‘Stick to your brand voice’ by WodBottom

Customer care that makes you giggle and resonates with who they are

Either you are a big brand, or a small one, knowing and breathing your own identity is what sets you apart from your competitors. Being distinctive works. Embrace your creative character, explained by G-Star RAW. Or create your own content based on data, as done by Flinders.

WodBottom sells booty shorts for CrossFit. For those who are not familiar with these bootylicious booty shorties, the special thing is the fit and if they stay in place during the workout. Next, a bit controversial, some people are quite opinionated about all shapes and size women wearing these short shorts. By a lack of shorties with excellent fit, high-quality fabric and with some sparkling designs, Emily Ruyle founded WodBottom. ‘WOD’ stands for ‘Work Out of the Day’ the name for the daily training in Crossfit. ‘Bottom’, well, that speaks for itself.

With a profound background in marketing and product development, Emily is very explicit about the brand voice of WodBottom. ‘What makes a person love it and buy again and again, is the emotional pull.’ In two years’ time, she developed the current slightly controversial and authentic brand voice. Sticking to it and standing firmly about it. In times of feedback, WodBottom showed that they were not stepping down due to negative comments from others about all women wearing booty shorts. Customers embraced the brand for being firm where they stood for.

‘Put your money where your mouth is.’ Strive to focus on the brand message and be who you are. ‘Sure you want to be profitable, yet it is not so much about making sales.’ ‘Focus on the long term game to keep customers happy and engaged.’


Emily Ruyle, Marketing Director and Activewear Designer
What makes a person love it and buy again and again, is the emotional pull
Emily Ruyle, Marketing Director and Activewear Designer

Brand voice

In Emily her own words ‘Everybody has their unique way to shine.’ ‘I wish I could convey to people they should forget about the word ‘should’. I don’t like it when someone says ‘they should’. Whatever… Who created those rules what people should and should not do? Accepting what other people do, would make the world a better place.’

Key elements to her brand

  • Create what people talk about. A lot. Online and offline. This has two elements. Design to show off your personality on the but cheeks. Her first design sold out immediately, unicorns and rainbows. From there on expanding into florals and abstract. Nowadays, at request by the fans, also solid colors. The second is quality. Creating shorties that stay in place, cover your cheeks and are squat proof. No matter the workout.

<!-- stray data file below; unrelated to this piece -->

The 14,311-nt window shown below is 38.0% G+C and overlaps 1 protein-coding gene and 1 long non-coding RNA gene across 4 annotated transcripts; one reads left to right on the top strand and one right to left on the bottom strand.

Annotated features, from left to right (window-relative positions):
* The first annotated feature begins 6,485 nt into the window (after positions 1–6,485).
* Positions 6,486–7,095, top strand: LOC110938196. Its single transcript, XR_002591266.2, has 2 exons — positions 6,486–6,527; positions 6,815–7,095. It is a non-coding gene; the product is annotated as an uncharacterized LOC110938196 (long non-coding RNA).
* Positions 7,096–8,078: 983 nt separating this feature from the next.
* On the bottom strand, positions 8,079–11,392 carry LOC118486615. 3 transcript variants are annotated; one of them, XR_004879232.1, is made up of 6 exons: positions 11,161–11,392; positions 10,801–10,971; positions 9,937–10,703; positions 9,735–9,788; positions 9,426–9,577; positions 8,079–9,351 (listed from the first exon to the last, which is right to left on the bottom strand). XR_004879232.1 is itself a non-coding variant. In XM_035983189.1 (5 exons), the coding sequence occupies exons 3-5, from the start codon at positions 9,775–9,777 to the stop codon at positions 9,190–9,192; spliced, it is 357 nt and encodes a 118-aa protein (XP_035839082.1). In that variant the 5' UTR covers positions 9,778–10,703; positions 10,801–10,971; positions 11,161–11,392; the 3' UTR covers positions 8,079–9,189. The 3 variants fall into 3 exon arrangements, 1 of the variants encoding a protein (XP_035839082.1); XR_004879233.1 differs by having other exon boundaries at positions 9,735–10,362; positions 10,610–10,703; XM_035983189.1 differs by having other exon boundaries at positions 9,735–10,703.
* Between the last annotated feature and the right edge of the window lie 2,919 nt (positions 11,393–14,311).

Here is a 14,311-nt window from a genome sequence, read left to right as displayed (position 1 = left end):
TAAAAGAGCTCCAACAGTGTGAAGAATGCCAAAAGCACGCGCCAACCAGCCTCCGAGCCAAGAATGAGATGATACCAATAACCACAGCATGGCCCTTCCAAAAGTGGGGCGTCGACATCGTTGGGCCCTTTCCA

• ‘Don’t be in the game for the money. Be there to create a relationship that matters.’ Listen to what they want, what they love and are passionate about.
  • ‘Trust in the brand is essential. Give them a great product and even better experience. Value the customer more than their wallet.’
  • Honest feedback shows her how valuable the customers are. Customers want to be heard and they like sharing their ideas and frustrations. What makes them happy or sad.
  • Customers define your brand and give authentic feedback on how you are performing. Plus it is unique feedback on how to grow and expand your brand. Emily listens in several ways to keep up and to improve customer experience: Facebook Groups, email, and text, Ambassadors and Influencers program. 


Content strategy

The brand voice comes to life in the content strategy. The fun and funky designs that show personality with humor and a sarcastic tone of voice define the assets. The visuals are a bit raw and unpolished. Authentic in the typical recognizable very not photogenic CrossFit box settings. Emily has made a deliberate decision not to use the professional-looking polished picture-perfect photos for her products. This doesn’t resonate with who the brand is.

The customer-centricity also resonates in the posts. Honest, open and raw feedback. The reviews, quotes, and pictures taken by the ladies themselves are used on the website, on social and even in Facebook advertising.


Two types of content

The posts are split into two categories. Next to the bootylicious product posts, Emily speaks up via her blog. ‘Supporting women’ to ‘accept the way we are’ in ’all different shapes and sizes’. The blog that most impressed me is about ‘Body Positivity’. This is a common topic amongst female athletic brands such as Nike, Under Armor and many others. The big difference in the brand voice of WodBottom is that she takes it a step further. In the second part of this particular blog, a big shout out for women themselves not to judge the other women ‘What about how we treat others?’. Love this distinctiveness! Read her blog


Customer care the makes you giggle

For the sake of the great fun-loving and slightly different customer experience that makes you giggle, order a pair of booty shorts at WodBottom. Get onboard Emilys’ customer experience journey. Steal with pride that best fits your brand and your brand voice. For a small investment of $42 you get a pair of these shorties and you gain a great example by the book for customer experiences and the feeling there is a real person behind the brand. wodbottom.com/


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